On August 31, 2017, this Court lifted the stay of proceedings and permitted petitioner to amend his habeas petition a second time.

         In his original and amended habeas petitions, petitioner seeks habeas relief. Because petitioner's claims in his original and amended petitions often overlap or are duplicative, the Court will paraphrase the claims rather than recite them verbatim. The Court will also address the claims as they happened chronologically in petitioner's case and not in the order that he presented them: (1) petitioner's guilty plea should have been set aside because it was involuntary and coerced, (2) trial counsel was ineffective, (3) petitioner was sentenced based on inaccurate information, (4) petitioner's original and amended pre-sentence reports contained inaccurate information, and (5) petitioner was denied the effective assistance of post-conviction counsel.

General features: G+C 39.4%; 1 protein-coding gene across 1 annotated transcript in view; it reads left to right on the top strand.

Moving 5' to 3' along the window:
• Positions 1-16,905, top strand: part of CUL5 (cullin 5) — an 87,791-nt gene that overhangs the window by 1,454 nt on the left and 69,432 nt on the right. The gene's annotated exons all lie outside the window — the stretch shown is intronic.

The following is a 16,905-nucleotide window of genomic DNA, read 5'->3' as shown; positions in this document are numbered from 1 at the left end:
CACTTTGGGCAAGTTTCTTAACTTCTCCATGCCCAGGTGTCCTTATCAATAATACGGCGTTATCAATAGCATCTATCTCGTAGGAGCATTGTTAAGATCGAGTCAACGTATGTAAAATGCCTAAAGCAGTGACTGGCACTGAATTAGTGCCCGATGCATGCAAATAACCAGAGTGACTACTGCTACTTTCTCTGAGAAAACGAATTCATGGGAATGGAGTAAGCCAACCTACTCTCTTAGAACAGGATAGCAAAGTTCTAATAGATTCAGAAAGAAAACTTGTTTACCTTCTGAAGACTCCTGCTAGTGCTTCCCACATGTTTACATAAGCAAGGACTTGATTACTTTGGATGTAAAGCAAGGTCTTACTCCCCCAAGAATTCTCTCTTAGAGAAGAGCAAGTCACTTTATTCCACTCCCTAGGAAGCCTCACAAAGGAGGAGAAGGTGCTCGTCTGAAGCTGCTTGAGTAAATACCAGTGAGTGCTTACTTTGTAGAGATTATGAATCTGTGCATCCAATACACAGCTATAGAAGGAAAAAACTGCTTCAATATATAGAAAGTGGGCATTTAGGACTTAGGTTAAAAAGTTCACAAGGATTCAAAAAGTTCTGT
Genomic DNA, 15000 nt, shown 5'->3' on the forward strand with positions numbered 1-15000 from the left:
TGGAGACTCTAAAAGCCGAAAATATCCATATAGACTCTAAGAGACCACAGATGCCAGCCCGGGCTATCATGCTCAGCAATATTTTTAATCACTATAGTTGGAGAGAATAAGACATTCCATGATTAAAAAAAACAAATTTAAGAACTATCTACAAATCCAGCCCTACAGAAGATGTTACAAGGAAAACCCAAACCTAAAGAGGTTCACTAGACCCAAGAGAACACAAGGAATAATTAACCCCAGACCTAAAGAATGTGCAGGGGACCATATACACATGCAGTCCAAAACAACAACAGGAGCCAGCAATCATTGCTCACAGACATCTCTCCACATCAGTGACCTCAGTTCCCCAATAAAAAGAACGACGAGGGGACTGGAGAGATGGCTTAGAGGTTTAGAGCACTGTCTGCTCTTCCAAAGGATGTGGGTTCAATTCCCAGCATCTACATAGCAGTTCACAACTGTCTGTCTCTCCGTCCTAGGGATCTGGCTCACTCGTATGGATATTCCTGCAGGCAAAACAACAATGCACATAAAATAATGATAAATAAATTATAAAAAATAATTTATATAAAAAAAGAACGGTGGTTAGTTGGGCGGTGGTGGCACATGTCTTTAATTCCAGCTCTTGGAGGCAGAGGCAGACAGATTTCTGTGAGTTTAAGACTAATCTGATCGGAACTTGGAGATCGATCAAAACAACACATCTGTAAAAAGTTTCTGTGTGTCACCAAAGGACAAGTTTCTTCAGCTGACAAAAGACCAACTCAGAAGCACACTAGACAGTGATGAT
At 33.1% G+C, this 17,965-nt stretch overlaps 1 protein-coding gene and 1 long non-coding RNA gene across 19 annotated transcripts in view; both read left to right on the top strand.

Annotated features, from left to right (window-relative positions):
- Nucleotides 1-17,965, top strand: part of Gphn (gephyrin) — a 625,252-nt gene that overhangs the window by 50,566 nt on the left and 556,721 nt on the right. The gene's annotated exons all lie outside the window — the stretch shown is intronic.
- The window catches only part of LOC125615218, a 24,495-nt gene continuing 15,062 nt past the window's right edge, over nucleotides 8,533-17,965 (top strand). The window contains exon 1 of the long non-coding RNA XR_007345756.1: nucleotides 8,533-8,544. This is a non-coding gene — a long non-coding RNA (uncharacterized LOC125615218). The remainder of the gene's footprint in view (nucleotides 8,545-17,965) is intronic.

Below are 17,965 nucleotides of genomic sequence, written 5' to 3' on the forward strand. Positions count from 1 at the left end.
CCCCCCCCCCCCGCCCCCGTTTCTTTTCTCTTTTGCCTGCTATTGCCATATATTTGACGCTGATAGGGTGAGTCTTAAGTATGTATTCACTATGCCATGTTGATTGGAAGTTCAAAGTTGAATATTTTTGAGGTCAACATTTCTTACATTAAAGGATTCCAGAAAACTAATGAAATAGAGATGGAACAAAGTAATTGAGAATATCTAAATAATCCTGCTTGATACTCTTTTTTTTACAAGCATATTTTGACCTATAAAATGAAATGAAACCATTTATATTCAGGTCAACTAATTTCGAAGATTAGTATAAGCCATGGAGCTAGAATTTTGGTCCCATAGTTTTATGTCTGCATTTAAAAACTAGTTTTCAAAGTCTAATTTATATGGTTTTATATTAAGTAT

II. Standard of Review

         28 U.S.C. § 2254(d), as amended by The Antiterrorism and Effective Death Penalty Act of 1996 (AEDPA), imposes the following standard of review for habeas cases:

         An application for a writ of habeas corpus on behalf of a person in custody pursuant to the judgment of a State court shall not be granted with respect to any claim that was adjudicated on the merits in State court proceedings unless the adjudication of the claim-

(1) resulted in a decision that was contrary to, or involved an unreasonable application of, clearly established Federal law, as determined by the Supreme Court of the United States; or